Skiing with the Silent Killer
Antarctic explorer Felicity Aston takes you inside solo adventuring
Last November 25, British explorer Felicity Aston unloaded her gear onto the Ross Ice Shelf, thanked her pilot, then watched as the plane disappeared into "a dark blob (in) the sky." Looking around herself at the pristine landscape—with nothing but whiteness to the north and the wall of the Transantarctic Mountains rearing up in front of her to the south—she knew for the first time ever that she was absolutely alone, and it terrified her. As she pitched her tent on the ice, her heart was pounding, her breathing labored and her hands shook uncontrollably. "I realized I was absolutely terrified," she told CNN. "And it wasn't because I (was) scared of dying or injury, it was just that level of aloneness that was instantly frightening. Just the weight of the amount of time on my own."
The next morning, she'd set off on a record-setting, 1,700-kilometer (1,056-mile) journey in which she'd become the first-ever woman to solo ski across Antarctica. There was plenty to be frightened about—whiteouts, subzero temps and crevasses—but the biggest dangers she faced as a solo explorer were hypothermia and the constant mental battle with crushing loneliness.
Hypothermia is a gradual lowering of the body's core temperature. Polar adventurers call it "the silent killer" because its first sympton is a progressive clouding of the mind that makes a victim quiet, confused and incoherent. While expedition partners can recognize these symptoms, the victim herself cannot. If she's not careful, she'll lose control of herself, her core temp will drop too far and she'll freeze to death. In the end, it's a mental battle as much as a physical one. For the first two weeks, Aston burst into tears every day. Later on, she started hallucinating, smelling fish and chips hundreds of miles from anything and anyone, and having full-on coversations with the sun (picture Tom Hanks and his volleyball, Wilson, in the film Castaway).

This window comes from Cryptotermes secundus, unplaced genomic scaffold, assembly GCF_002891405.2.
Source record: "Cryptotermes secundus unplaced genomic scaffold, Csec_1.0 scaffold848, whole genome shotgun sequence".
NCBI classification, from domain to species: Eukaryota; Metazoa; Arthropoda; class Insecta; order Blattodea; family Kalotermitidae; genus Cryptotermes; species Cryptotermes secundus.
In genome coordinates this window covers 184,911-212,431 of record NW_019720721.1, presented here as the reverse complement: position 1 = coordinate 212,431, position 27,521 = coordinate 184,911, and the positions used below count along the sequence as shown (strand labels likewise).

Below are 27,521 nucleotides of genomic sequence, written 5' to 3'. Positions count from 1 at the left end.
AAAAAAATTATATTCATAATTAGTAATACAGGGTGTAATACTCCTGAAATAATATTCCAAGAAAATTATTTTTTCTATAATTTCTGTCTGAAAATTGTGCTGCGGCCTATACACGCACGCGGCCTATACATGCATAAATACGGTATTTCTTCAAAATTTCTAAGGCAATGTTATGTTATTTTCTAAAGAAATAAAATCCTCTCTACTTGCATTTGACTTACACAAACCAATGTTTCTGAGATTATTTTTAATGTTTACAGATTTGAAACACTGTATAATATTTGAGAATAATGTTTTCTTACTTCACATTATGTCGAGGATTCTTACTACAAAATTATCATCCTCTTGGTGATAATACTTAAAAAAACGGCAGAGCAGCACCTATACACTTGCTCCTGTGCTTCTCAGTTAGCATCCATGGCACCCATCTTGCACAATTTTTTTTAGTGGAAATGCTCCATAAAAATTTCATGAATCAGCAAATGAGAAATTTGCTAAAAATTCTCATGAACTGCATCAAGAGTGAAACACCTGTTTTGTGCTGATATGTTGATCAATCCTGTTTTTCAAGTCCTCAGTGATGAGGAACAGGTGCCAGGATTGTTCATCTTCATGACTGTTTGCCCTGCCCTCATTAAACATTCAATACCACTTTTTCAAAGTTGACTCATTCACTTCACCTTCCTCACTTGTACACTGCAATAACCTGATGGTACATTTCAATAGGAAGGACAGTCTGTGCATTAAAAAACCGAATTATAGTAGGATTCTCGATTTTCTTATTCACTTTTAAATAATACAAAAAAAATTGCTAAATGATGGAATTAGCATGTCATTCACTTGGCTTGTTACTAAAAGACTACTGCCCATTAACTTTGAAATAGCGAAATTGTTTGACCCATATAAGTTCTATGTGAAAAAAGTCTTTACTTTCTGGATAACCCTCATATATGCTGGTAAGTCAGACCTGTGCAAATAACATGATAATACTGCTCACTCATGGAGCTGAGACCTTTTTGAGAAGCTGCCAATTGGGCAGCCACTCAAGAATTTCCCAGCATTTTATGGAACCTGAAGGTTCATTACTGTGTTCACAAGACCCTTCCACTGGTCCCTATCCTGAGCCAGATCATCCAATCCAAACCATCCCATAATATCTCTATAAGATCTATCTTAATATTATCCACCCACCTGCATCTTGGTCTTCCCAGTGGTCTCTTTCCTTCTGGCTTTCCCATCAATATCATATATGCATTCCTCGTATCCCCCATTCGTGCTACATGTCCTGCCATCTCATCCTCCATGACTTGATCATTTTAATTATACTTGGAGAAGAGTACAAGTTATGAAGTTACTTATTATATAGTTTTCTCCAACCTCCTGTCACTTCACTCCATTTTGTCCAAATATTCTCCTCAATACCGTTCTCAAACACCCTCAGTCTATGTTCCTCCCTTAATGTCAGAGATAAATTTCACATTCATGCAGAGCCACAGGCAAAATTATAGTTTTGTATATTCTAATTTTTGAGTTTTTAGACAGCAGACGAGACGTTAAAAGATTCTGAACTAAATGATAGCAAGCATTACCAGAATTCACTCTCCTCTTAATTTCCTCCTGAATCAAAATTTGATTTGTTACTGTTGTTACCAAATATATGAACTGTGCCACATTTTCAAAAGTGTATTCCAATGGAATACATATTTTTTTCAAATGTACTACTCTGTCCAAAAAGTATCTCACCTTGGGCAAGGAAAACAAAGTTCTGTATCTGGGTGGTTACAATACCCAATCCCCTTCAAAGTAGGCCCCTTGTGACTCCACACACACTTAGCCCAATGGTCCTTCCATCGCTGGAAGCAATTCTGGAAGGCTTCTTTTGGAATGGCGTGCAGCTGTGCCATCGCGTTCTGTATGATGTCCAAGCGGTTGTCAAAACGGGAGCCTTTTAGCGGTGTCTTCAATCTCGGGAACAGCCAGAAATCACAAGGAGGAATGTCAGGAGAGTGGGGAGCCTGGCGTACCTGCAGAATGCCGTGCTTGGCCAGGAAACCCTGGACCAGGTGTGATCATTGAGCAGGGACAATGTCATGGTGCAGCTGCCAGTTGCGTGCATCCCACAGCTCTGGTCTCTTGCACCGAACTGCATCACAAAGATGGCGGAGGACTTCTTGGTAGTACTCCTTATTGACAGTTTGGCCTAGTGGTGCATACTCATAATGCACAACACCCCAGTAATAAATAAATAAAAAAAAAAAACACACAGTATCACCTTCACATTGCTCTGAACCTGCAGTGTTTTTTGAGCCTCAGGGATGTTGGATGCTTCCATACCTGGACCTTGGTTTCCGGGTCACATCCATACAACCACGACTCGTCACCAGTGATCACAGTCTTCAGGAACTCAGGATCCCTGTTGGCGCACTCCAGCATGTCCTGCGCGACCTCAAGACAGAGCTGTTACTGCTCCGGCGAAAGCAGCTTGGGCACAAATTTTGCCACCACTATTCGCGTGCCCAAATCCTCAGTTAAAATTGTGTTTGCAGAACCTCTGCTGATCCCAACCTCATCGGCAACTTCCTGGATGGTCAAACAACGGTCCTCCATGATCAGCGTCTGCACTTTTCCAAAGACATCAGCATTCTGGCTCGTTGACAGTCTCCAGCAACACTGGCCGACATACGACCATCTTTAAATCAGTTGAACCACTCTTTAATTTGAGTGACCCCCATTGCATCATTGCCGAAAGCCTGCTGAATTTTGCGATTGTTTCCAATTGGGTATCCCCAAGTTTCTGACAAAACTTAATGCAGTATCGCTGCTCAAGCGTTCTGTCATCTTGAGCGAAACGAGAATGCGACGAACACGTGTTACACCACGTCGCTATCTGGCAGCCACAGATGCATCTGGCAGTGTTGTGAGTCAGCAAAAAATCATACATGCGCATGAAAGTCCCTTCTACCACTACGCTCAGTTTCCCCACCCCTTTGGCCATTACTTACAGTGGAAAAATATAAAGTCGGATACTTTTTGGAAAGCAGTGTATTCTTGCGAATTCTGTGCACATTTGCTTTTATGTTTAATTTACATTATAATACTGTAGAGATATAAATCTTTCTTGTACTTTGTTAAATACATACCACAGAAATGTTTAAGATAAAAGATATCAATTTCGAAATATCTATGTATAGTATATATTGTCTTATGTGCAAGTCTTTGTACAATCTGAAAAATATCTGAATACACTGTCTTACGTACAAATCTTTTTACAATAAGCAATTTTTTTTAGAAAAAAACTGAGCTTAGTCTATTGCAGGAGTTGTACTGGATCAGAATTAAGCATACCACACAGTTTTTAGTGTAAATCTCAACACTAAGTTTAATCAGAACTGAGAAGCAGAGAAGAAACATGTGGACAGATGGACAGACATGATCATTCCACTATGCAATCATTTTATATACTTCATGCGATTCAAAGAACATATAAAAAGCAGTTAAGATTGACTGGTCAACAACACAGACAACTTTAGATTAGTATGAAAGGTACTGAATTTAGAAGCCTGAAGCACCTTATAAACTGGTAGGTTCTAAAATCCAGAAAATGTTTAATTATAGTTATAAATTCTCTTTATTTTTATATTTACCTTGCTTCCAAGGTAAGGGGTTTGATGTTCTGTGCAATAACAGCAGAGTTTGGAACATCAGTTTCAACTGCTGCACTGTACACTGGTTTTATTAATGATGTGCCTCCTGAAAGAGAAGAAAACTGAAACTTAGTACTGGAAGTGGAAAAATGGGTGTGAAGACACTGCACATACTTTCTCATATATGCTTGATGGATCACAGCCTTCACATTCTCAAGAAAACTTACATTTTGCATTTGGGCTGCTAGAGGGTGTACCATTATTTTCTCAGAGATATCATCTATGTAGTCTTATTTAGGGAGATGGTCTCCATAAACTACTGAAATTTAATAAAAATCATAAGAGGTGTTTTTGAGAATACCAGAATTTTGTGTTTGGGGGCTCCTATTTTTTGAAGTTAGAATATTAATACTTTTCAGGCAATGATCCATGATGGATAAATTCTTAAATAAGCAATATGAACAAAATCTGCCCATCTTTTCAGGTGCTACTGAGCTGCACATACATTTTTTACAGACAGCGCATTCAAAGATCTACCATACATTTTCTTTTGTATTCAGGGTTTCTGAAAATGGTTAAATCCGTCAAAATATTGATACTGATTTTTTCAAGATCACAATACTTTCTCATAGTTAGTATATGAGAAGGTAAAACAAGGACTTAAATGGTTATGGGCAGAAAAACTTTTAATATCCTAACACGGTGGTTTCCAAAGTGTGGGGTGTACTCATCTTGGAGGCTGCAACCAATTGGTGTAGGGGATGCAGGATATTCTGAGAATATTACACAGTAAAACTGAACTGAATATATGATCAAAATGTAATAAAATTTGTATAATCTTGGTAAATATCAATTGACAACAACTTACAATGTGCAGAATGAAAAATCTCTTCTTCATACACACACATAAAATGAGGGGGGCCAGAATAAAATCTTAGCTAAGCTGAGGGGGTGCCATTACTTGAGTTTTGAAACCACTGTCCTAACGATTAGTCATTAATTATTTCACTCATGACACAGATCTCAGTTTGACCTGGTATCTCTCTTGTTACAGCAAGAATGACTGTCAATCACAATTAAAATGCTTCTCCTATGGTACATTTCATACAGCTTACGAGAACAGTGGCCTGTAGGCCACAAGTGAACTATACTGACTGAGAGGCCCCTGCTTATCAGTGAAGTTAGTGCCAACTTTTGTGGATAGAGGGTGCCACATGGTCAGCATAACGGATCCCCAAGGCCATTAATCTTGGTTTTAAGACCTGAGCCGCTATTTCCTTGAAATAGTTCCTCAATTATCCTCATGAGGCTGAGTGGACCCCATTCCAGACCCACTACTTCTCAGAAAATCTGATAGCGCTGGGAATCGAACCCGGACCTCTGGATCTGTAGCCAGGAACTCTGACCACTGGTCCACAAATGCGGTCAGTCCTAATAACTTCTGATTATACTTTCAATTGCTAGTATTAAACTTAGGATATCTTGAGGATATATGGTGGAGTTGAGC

In the end, though, Aston succeeded in her crossing, finishing up the journey in 59 days. Read the CNN story and check out her expedition site for more insight into the strange, hazardous trip that is solo polar travel.